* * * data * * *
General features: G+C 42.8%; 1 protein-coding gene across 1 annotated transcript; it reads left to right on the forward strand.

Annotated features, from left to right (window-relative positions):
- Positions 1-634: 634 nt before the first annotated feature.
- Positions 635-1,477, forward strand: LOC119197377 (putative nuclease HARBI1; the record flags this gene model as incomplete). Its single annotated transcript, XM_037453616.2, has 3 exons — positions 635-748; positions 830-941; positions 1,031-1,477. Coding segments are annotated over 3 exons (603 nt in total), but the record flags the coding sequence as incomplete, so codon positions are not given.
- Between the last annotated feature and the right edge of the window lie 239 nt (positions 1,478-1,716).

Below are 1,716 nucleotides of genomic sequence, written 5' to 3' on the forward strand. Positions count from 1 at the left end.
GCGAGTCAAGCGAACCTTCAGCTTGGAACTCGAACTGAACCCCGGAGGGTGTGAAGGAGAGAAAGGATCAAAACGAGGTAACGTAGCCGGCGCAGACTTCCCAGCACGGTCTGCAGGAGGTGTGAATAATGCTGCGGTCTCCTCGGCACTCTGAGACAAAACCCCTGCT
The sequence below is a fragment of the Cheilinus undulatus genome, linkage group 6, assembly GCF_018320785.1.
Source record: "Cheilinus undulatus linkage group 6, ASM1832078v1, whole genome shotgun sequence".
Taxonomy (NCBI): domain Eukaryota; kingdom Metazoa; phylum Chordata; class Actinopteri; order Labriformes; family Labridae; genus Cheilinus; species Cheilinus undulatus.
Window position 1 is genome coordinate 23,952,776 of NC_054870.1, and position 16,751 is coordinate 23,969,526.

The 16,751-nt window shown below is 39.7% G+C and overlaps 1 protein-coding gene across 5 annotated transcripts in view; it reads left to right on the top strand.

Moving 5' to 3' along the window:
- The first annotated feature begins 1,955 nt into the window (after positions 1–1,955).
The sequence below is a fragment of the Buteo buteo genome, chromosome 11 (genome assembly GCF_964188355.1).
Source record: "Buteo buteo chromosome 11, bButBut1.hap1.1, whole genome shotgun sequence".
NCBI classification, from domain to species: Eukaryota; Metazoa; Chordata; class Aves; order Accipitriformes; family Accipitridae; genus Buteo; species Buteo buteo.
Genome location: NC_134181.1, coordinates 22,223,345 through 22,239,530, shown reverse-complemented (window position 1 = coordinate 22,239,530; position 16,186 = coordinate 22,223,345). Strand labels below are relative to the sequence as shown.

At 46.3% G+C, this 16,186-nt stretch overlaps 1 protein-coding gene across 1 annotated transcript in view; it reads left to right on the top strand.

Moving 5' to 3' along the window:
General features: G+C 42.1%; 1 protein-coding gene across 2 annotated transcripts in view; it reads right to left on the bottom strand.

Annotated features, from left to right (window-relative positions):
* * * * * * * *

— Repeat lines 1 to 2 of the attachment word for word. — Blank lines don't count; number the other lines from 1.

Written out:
General features: G+C 42.8%; 1 protein-coding gene across 1 annotated transcript; it reads left to right on the forward strand.

Annotated features, from left to right (window-relative positions):